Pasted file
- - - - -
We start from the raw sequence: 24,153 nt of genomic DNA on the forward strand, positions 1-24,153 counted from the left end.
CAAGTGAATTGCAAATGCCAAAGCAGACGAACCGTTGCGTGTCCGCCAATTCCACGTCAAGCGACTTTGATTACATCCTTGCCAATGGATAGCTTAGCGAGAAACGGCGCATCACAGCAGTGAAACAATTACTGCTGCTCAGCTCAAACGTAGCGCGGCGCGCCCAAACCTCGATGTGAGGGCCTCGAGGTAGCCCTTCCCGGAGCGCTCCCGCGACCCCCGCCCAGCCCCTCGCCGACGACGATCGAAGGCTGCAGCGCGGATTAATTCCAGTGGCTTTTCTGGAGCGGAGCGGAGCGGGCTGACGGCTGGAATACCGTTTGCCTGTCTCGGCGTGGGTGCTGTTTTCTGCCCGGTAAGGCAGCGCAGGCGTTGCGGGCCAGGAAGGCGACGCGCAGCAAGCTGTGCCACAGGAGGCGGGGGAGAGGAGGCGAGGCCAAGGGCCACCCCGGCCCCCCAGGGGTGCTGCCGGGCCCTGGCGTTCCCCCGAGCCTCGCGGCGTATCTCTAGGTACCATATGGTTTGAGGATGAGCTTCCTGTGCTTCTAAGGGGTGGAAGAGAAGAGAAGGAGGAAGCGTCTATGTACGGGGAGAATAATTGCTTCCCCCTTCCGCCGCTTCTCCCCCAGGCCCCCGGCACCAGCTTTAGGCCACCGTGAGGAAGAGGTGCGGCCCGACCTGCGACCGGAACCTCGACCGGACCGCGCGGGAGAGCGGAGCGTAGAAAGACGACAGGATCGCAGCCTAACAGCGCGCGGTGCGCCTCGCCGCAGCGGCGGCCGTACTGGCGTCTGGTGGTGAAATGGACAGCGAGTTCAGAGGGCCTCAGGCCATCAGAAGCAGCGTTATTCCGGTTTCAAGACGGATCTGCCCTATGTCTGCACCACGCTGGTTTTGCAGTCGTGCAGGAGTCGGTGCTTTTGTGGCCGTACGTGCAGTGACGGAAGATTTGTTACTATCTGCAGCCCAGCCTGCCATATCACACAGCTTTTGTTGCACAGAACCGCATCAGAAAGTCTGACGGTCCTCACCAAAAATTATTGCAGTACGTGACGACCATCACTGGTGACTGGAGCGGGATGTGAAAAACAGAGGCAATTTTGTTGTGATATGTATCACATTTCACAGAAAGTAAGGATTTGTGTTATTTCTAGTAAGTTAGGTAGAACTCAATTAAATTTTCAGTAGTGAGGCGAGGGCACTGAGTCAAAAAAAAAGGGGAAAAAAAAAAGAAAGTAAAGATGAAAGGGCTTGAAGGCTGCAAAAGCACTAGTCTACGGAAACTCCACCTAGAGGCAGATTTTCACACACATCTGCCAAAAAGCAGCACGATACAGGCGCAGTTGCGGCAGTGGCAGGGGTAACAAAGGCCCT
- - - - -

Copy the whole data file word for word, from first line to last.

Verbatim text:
We start from the raw sequence: 24,153 nt of genomic DNA on the forward strand, positions 1-24,153 counted from the left end.
CAAGTGAATTGCAAATGCCAAAGCAGACGAACCGTTGCGTGTCCGCCAATTCCACGTCAAGCGACTTTGATTACATCCTTGCCAATGGATAGCTTAGCGAGAAACGGCGCATCACAGCAGTGAAACAATTACTGCTGCTCAGCTCAAACGTAGCGCGGCGCGCCCAAACCTCGATGTGAGGGCCTCGAGGTAGCCCTTCCCGGAGCGCTCCCGCGACCCCCGCCCAGCCCCTCGCCGACGACGATCGAAGGCTGCAGCGCGGATTAATTCCAGTGGCTTTTCTGGAGCGGAGCGGAGCGGGCTGACGGCTGGAATACCGTTTGCCTGTCTCGGCGTGGGTGCTGTTTTCTGCCCGGTAAGGCAGCGCAGGCGTTGCGGGCCAGGAAGGCGACGCGCAGCAAGCTGTGCCACAGGAGGCGGGGGAGAGGAGGCGAGGCCAAGGGCCACCCCGGCCCCCCAGGGGTGCTGCCGGGCCCTGGCGTTCCCCCGAGCCTCGCGGCGTATCTCTAGGTACCATATGGTTTGAGGATGAGCTTCCTGTGCTTCTAAGGGGTGGAAGAGAAGAGAAGGAGGAAGCGTCTATGTACGGGGAGAATAATTGCTTCCCCCTTCCGCCGCTTCTCCCCCAGGCCCCCGGCACCAGCTTTAGGCCACCGTGAGGAAGAGGTGCGGCCCGACCTGCGACCGGAACCTCGACCGGACCGCGCGGGAGAGCGGAGCGTAGAAAGACGACAGGATCGCAGCCTAACAGCGCGCGGTGCGCCTCGCCGCAGCGGCGGCCGTACTGGCGTCTGGTGGTGAAATGGACAGCGAGTTCAGAGGGCCTCAGGCCATCAGAAGCAGCGTTATTCCGGTTTCAAGACGGATCTGCCCTATGTCTGCACCACGCTGGTTTTGCAGTCGTGCAGGAGTCGGTGCTTTTGTGGCCGTACGTGCAGTGACGGAAGATTTGTTACTATCTGCAGCCCAGCCTGCCATATCACACAGCTTTTGTTGCACAGAACCGCATCAGAAAGTCTGACGGTCCTCACCAAAAATTATTGCAGTACGTGACGACCATCACTGGTGACTGGAGCGGGATGTGAAAAACAGAGGCAATTTTGTTGTGATATGTATCACATTTCACAGAAAGTAAGGATTTGTGTTATTTCTAGTAAGTTAGGTAGAACTCAATTAAATTTTCAGTAGTGAGGCGAGGGCACTGAGTCAAAAAAAAAGGGGAAAAAAAAAAGAAAGTAAAGATGAAAGGGCTTGAAGGCTGCAAAAGCACTAGTCTACGGAAACTCCACCTAGAGGCAGATTTTCACACACATCTGCCAAAAAGCAGCACGATACAGGCGCAGTTGCGGCAGTGGCAGGGGTAACAAAGGCCCT